Ex-Oracle worker appeals sexual harassment damages ruling

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Ex-Oracle worker appeals sexual harassment damages ruling

$18,000 not enough.

The ex-Oracle worker who won a sexual harassment case against the software company has appealed a February ruling awarding her $18,000 in damages.

Rebecca Richardson was successful in pursuing Oracle over sexual harassment by the company’s consulting sales manager Randol Tucker, with the Federal Court in February ordering Oracle to pay Richardson $18,000 in compensation

Despite the finding, two months later Richardson was ordered to pay part of Oracle and Tucker’s court costs after the court found she had not suffered economic loss as a result of the harassment.

In the Sydney Federal Court today, counsel for Richardson argued a number of legal, evaluative and factual errors had been made in the February ruling which gave rise to incorrect conclusions and which, if rectified, would provide for a higher damages award.

In one example Richardson’s lawyers argued the judge in the February case had taken into account her opportunity for a pay rise at current employer EMC when determining damages. They argued such consideration was not also given to her opportunity for a pay rise at Oracle, negatively impacting the compensation outcome.

Richardson’s counsel argued that had the judge properly taken into account opportunity for pay rises at both companies, the damage for economic loss would have been around $30,000.

Counsel for Richardson read out extracts from the plaintiff’s diary over the period from 2008 when the issue arose, giving insight into Richardson’s deteriorating mental and physical condition and revealing she had been reticent to bring anyone, including management and human resources, into the issue for fear of damage to her reputation.

“My options were to tolerate it or say something and possibly ruin my reputation and my career. How much does that suck?” she wrote.

Once the issue was brought to the attention of HR and management, Richardson was forced to remain working with Tucker while it was being investigated. Richardson eventually felt she had no other option but to resign, due to deteriorating health and a belief her reputation had been damaged thanks to what her lawyers claimed was a mishandled investigation process.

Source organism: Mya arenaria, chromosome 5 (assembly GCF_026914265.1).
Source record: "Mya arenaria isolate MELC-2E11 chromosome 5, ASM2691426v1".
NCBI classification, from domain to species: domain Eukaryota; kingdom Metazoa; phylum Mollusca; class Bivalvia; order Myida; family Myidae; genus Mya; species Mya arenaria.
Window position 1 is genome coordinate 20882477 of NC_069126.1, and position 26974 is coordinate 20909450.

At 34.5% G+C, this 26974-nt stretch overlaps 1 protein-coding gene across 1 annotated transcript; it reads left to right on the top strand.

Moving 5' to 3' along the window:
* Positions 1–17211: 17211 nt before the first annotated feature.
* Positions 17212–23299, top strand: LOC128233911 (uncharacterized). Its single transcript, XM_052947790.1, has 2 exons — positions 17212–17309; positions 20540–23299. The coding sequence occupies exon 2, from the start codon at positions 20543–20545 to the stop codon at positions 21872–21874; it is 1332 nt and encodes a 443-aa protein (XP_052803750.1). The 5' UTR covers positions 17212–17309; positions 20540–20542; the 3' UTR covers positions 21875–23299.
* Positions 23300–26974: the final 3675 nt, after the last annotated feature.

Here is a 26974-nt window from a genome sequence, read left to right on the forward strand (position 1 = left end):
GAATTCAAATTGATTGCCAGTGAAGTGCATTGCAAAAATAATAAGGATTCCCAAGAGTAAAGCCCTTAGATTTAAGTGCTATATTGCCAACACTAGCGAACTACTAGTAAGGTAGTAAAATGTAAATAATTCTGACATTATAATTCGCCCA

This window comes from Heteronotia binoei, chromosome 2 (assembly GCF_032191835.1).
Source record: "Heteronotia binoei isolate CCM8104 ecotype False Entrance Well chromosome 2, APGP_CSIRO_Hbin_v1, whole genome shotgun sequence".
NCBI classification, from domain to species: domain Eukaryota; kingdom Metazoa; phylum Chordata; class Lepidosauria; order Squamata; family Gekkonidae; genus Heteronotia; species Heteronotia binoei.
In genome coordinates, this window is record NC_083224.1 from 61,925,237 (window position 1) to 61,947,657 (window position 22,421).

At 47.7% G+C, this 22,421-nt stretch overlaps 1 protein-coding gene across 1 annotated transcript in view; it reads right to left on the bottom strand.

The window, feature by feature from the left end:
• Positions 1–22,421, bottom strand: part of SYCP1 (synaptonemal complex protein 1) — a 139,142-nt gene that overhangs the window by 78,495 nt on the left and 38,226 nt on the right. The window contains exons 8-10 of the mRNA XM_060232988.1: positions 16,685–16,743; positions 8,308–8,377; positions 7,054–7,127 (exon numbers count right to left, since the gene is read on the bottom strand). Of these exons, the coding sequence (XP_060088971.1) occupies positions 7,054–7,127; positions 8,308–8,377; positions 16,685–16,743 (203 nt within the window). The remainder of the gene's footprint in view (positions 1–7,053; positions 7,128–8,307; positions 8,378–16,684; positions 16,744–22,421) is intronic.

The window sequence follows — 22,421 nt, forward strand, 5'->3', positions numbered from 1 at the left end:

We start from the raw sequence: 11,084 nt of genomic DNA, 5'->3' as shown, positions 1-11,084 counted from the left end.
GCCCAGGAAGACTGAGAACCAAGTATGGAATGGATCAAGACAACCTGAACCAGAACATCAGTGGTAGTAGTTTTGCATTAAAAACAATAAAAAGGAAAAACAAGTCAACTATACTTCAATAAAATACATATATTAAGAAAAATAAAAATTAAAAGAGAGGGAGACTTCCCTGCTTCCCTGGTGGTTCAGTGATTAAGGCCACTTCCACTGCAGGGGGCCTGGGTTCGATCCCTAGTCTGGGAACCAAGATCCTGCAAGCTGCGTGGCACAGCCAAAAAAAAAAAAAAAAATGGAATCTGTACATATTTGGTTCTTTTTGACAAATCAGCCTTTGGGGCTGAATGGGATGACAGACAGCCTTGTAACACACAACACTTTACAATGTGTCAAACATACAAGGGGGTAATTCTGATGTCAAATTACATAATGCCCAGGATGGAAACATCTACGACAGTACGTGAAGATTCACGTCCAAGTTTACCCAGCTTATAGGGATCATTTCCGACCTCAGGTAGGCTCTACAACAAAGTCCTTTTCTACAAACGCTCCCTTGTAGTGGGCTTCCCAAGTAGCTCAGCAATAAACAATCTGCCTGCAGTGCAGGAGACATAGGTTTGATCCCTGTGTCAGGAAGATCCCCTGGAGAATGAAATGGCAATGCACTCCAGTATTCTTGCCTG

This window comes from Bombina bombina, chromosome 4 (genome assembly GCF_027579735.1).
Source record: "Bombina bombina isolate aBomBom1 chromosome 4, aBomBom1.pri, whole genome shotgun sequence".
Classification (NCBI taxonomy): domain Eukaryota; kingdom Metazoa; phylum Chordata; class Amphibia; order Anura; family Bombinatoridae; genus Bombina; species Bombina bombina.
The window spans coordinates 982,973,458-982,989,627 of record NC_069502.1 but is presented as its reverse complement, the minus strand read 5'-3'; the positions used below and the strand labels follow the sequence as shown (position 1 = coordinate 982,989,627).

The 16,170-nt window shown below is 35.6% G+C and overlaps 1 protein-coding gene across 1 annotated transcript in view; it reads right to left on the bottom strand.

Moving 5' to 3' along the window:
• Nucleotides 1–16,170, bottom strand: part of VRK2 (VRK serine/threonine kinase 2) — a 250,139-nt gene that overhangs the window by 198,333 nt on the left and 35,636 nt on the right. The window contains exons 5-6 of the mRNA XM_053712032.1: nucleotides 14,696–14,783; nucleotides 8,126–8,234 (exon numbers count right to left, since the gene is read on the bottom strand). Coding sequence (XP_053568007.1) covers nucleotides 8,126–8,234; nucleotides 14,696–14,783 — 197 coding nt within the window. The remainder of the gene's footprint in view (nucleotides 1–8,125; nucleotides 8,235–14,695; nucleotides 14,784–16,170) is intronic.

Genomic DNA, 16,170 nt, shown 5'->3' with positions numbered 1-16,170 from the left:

‘No economic loss’

The court in April found Richardson had been made several offers since 2010 which would have benefited her significantly more than the $18,000 she was legally awarded - $55,000 in September 2010 by both Randol and Oracle, $25,000 in July 2011 solely from Tucker, and $85,000 from both Oracle and Tucker in November 2011.

At December 21 2011, Richardson’s legal costs sat at $224,475. Richardson rejected the first two offers for being too low and the third because it did not address the full range of relief sought — specifically a public apology from Oracle and new internal policies and procedures to prevent sexual harassment.

Richardson had initially asked for damages of $106,500, later revising it down to $45,000. The damages claim in the latest court case is yet to be revealed.

Richardson was ordered to pay Oracle and Tucker’s court costs from the period following September 4 2010 under a Federal Court Rule which states if an applicant is awarded a judgment less favourable than an offer they received, the respondent is entitled to have its costs paid in the period of time following the offer. 

Oracle was ordered to pay Richardson's costs up to September 4 2010. 

The case will be heard over the next two days.

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